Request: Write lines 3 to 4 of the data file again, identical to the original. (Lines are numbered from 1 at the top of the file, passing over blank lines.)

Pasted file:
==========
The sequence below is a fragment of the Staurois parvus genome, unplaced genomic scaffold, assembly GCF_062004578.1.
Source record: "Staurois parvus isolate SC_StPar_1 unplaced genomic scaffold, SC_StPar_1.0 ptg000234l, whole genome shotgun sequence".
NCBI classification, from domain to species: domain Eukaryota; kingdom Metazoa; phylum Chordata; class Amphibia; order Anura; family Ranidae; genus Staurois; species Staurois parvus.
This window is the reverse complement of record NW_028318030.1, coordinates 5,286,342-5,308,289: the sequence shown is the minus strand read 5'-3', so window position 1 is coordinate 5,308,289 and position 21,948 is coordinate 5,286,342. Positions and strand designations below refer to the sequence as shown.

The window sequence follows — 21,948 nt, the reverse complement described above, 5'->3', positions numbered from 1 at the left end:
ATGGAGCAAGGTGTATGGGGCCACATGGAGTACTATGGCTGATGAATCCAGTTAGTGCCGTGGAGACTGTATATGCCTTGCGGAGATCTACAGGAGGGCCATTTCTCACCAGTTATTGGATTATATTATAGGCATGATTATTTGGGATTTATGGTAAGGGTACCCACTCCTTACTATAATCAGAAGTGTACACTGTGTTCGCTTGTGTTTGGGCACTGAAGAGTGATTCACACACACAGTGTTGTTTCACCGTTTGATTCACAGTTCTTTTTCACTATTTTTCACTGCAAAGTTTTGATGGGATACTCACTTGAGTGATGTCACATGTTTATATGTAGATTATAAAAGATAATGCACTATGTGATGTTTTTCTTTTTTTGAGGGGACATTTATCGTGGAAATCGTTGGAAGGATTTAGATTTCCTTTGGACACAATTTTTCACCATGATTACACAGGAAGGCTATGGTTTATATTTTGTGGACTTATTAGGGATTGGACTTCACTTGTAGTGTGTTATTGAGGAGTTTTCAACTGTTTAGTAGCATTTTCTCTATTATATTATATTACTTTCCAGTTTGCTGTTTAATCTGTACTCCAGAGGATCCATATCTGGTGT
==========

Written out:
NCBI classification, from domain to species: domain Eukaryota; kingdom Metazoa; phylum Chordata; class Amphibia; order Anura; family Ranidae; genus Staurois; species Staurois parvus.
This window is the reverse complement of record NW_028318030.1, coordinates 5,286,342-5,308,289: the sequence shown is the minus strand read 5'-3', so window position 1 is coordinate 5,308,289 and position 21,948 is coordinate 5,286,342. Positions and strand designations below refer to the sequence as shown.